After much deliberate cultural engineering, Ikea, the world’s largest specialized furniture manufacturer, was finally and recently given the government’s official “Accha!” (Hindi) / “OK!” (Swedish), to move ahead with plans to build, solely own and operate the first four of about 25 retail stores in the sub-continent.
Ikea is no stranger to the land of the Taj Mahal and Gandhi. It has been sourcing a large volume of its rugs and other fabrics from India’s huge export textile manufacturing industry, and expects to continue to improve the lot of its labor force while stepping up its supply side.
With 301 stores already in 37 countries (as of 2012) and many first time enterprises planned in the Slavic countries of the former Soviet Union, as well as in New Zealand, Indonesia and South Korea in the coming years, Ikea has trumped the Disneyland enterprise, whose outposts are found only in the USA, Hong Kong, Tokyo and Paris.
Ikea will debut in Mumbai, Hyderabad, New Delhi and Bangalore, cities with a total population of over 50 million. It is not yet clear whether Ikea will create its promotional materials in Hindi, or just rely on the fact that in India, a country that has had upwards of over 1600 languages spoken daily, English (of British lineage) is the most common language used by its target market: the upwardly mobile middle class. Ikea’s paper catalogs are published in 62 versions in 20 languages, amounting to 211 million copies annually. Each regional version of the look-book is tightly edited to visually reflect what Ikea marketing gurus believe to reflect the appropriate lifestyle for a locale.
Of course, Ikea has been actively using digital technology, including websites offered in English as well as local languages, the new Ikea Now app and regional advertising (note: YouTube link) Generally, Ikea’s customer base includes both monolingual and bilingual (English-speaking) locals and expats, the latter who may only be able to access the site in-country, so bilingual websites are the norm. Case in point, search for Ikea Thailand in English on Google; it returns a result in Thai. Click on that and you get English first with an option to go to Thai version. Acclaro helps our clients to navigate these critical decisions — through consultation services — and in all aspects of language translation, from Arabic to Zulu, and yes, Hindi!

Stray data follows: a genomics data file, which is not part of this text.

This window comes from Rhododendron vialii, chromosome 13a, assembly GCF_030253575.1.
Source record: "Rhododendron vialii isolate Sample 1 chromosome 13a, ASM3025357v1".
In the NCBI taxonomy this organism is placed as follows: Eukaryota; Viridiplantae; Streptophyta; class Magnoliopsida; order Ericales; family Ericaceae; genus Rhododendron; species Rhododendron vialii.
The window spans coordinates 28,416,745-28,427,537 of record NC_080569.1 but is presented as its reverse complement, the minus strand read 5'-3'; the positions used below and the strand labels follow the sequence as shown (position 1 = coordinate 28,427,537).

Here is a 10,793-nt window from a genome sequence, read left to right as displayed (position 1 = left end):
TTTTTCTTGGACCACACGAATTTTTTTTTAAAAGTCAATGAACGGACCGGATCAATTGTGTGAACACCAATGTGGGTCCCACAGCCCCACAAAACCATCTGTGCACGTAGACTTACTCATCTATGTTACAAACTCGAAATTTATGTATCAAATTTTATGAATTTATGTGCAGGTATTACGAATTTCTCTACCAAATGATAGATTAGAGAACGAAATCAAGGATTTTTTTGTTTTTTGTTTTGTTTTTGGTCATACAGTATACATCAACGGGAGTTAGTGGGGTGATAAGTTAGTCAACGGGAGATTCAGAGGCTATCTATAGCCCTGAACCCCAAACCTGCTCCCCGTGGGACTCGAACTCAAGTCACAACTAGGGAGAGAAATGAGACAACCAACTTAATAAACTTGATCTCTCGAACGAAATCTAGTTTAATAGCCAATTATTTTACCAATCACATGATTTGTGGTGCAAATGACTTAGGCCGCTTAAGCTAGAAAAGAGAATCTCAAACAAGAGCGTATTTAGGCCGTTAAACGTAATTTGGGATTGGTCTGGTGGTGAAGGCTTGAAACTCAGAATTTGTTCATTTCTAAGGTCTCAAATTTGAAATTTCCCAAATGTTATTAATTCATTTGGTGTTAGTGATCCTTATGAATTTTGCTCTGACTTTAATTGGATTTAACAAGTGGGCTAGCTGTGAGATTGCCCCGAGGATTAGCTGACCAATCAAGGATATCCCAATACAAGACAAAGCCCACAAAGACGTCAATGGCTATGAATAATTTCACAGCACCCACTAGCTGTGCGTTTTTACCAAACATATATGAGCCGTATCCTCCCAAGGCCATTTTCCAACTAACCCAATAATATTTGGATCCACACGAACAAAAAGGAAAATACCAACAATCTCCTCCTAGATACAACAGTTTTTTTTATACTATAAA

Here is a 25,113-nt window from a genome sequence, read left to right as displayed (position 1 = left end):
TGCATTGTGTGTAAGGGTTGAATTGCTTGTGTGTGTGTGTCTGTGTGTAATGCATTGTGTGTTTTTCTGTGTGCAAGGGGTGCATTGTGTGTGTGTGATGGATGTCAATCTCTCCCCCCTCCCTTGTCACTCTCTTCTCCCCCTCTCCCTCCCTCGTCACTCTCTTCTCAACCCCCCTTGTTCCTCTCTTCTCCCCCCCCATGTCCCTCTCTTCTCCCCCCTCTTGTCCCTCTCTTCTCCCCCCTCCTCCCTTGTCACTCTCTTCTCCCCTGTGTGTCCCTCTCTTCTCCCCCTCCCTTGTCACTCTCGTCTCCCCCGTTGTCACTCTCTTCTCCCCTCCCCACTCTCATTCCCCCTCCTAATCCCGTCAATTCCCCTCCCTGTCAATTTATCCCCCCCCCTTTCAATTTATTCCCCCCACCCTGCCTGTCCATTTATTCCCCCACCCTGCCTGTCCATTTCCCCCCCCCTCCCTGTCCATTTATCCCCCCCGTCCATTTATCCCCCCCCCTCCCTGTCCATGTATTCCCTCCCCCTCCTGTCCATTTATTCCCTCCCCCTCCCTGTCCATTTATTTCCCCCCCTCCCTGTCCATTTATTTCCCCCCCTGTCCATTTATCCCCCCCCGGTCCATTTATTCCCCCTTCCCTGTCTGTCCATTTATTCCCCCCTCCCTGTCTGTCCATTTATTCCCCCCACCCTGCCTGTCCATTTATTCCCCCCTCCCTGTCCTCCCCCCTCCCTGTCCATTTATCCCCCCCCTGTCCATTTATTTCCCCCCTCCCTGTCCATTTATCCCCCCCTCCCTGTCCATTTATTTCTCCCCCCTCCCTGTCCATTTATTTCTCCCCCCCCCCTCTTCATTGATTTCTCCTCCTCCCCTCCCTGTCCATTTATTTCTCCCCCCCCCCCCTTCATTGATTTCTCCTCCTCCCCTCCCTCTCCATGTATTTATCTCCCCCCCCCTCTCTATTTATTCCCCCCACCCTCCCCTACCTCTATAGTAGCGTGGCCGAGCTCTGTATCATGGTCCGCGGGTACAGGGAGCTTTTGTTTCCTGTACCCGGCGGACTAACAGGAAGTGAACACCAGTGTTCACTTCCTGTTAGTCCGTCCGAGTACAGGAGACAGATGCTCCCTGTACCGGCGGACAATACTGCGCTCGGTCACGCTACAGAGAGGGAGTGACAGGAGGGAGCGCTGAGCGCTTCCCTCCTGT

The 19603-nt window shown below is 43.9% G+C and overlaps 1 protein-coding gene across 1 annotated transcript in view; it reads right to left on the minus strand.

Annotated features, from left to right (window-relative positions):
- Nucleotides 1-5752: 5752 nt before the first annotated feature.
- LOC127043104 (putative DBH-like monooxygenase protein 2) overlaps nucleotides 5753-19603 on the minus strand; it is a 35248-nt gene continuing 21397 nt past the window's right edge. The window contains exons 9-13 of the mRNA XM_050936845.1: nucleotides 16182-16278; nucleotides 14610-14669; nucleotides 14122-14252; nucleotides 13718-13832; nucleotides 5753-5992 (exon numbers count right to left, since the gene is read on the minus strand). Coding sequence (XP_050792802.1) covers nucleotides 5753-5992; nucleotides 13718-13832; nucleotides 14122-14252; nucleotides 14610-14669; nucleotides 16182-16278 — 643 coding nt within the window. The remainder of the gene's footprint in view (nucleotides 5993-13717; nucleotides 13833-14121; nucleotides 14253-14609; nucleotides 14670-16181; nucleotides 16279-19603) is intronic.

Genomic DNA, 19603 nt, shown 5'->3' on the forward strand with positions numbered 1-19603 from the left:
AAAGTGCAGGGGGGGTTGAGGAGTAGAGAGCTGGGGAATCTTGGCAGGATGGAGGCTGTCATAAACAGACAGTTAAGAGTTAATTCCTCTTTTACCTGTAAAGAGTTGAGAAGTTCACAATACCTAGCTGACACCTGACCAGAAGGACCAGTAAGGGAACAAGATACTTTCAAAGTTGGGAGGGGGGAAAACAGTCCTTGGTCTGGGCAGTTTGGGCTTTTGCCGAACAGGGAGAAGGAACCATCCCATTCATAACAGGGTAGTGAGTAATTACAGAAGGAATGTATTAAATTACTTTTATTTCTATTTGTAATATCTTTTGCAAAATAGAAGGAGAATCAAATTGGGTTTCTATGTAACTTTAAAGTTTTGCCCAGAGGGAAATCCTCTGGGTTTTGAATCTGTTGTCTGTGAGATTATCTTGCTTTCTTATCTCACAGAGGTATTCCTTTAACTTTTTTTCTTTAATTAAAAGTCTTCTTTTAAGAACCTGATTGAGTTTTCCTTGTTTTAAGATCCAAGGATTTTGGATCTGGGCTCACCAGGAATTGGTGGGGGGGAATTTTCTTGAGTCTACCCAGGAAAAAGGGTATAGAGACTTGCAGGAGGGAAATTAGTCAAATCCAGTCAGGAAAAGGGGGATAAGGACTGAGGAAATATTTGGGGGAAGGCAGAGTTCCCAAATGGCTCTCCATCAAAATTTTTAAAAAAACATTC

Like Disneyland where you come for the rides and go home with the ears, an Ikea store is more than a place to get stuff. It is an entire experience: a lifestyle “showcase” (whose works you can interact with, buy, and replicate exactly in your own home or office), a warehouse that makes purchasing efficient and a place to enjoy with the whole family.
In addition to its maze of product showrooms, Ikea stores are known for their restaurants featuring light Swedish cuisine and accommodations for children. The culinary offerings vary in some markets with specific dietary laws, such as in Dubai, Abu Dhabi, and at least one store in Israel where the food adheres to Kosher standards. With 42% of the Indian population being vegetarian, it is likely that they will offer such fare.
Going global? Take a page from Ikea’s story and look at your business from many different angles. You may just find that even a few culturally sensitive accommodations make a world of difference.